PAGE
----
Benj Pasek and Justin Paul, friends since they met during orientation at the University of Michigan, collaborated on the music and lyrics for both 2013′s “Dogfight” and last winter’s “A Christmas Story” — which is currently nominated for three Tony Awards, including Best Score. But you might know them as the inspiration for the two young writers on NBC’s “Smash” who wrote the libretto for the fictional “Hit List” (which coincidentally won a Tony on the show’s series finale in May). We asked them about their sudden thrust into the limelight, and what it’s like to see characters based on your life on TV.
[Note: In the interview, they are often overlapping and finishing one another’s sentences.]
So you two originally met at college?
Pasek & Paul: We were in a very small little program there, you know University of Michigan is like 40,000 plus students, but so there were only about 80 students in [the BFA program], maybe 20 in a class, so it was like this big huge school and we were put into a group together. But the orientation was like everybody in the school and we were the only two musical theatre majors, and we honestly started like freestyle rapping together and we thought we were like so cool.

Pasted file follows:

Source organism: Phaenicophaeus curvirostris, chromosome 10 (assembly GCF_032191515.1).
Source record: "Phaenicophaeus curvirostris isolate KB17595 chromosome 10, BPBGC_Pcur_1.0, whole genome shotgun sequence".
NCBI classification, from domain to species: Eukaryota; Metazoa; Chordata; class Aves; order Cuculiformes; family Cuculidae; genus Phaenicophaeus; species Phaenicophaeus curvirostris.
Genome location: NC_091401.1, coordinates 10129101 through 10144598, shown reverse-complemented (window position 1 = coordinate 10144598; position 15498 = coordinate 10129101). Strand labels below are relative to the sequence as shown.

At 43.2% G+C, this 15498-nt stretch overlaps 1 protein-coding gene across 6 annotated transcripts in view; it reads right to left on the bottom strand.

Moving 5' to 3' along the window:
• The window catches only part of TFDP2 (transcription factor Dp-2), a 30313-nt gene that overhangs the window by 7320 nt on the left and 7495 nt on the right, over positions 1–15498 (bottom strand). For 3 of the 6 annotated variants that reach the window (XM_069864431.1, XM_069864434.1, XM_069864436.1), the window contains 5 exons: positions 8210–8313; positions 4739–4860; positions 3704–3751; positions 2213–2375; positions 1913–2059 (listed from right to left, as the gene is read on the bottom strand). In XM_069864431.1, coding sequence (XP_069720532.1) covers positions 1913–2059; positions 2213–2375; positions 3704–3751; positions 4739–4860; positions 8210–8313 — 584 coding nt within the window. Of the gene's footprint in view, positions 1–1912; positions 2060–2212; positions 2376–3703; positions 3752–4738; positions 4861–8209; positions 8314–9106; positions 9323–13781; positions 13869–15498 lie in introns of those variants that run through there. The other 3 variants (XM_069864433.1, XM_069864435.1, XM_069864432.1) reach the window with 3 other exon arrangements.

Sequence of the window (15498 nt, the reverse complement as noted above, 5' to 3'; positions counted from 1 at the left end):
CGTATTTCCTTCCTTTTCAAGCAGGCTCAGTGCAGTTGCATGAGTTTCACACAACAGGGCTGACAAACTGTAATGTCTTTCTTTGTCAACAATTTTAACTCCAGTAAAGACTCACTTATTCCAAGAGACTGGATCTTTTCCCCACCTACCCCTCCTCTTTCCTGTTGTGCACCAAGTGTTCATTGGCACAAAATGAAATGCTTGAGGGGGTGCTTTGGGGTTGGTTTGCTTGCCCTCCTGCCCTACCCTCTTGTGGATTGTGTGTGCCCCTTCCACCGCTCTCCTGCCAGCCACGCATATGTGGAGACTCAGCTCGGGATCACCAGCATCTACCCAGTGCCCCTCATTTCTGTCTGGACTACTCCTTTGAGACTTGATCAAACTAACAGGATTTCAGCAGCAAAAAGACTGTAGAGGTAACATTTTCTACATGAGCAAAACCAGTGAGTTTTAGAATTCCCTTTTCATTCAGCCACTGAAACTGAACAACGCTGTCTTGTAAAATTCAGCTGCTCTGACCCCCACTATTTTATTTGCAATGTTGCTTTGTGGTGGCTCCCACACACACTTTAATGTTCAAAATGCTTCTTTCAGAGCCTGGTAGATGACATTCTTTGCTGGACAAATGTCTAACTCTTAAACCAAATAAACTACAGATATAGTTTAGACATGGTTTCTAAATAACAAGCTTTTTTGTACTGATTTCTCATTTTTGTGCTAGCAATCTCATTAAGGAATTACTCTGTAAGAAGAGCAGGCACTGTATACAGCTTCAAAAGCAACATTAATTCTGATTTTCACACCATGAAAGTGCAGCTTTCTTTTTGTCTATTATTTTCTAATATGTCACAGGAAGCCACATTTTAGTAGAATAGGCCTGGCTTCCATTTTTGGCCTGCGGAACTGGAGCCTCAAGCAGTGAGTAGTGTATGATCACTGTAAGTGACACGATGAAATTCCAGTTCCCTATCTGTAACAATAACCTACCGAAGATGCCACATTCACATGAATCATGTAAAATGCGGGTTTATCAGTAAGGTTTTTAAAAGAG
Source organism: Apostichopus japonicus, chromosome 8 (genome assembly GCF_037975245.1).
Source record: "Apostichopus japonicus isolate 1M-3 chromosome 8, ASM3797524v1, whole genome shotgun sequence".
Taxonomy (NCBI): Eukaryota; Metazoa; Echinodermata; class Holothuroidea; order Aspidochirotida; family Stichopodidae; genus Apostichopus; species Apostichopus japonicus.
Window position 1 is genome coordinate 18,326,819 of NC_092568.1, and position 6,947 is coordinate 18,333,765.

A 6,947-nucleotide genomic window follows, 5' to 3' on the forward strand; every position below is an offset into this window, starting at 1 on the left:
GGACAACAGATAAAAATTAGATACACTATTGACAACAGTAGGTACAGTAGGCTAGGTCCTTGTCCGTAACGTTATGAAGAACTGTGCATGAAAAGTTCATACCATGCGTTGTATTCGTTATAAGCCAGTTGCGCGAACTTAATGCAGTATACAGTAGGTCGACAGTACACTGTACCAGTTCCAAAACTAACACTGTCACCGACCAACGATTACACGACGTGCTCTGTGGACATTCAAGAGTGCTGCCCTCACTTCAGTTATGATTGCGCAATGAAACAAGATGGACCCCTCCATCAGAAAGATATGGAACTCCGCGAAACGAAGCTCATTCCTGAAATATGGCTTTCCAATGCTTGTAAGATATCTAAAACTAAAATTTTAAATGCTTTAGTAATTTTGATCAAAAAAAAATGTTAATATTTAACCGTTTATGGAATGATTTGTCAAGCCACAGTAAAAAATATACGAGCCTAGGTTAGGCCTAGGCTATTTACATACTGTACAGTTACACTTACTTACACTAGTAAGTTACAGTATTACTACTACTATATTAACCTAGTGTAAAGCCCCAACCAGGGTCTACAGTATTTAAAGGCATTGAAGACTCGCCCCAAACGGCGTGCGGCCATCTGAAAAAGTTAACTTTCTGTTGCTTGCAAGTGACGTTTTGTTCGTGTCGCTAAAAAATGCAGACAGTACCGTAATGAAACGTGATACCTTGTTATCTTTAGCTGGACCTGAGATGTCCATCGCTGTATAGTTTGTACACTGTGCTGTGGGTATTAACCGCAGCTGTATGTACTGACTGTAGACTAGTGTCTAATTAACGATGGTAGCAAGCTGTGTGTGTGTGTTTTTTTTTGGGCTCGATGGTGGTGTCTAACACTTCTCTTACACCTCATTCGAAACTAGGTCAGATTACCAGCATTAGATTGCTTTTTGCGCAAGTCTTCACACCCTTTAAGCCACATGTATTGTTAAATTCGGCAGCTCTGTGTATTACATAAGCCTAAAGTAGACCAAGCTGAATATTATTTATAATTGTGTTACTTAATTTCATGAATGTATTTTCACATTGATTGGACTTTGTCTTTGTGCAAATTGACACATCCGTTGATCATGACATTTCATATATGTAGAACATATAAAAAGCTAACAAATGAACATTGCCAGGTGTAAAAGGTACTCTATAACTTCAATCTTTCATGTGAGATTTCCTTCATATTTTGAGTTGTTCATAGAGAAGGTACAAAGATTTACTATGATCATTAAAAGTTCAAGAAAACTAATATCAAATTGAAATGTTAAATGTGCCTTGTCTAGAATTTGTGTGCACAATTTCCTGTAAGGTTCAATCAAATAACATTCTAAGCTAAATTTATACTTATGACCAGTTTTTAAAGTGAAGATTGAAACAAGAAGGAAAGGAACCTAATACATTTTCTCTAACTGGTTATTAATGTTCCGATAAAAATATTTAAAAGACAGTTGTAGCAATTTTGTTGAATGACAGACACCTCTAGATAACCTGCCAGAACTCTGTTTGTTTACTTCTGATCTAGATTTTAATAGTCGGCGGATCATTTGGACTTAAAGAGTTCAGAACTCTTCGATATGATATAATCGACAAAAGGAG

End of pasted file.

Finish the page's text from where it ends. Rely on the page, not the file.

You both grew up in the Northeast. Did you come to the city a lot?
Paul: Yeah I definitely did. My folks live an hour away still, I was always coming in to see shows. … But you know, it’s still very much like a foreign land that you go in and visit for a day. I was still very touristy in my mind-set about NYC until I moved here.
Pasek: You’re like: “Times Square! Port Authority! I have seen the city!”
And now you try to avoid Times Square at all costs, right?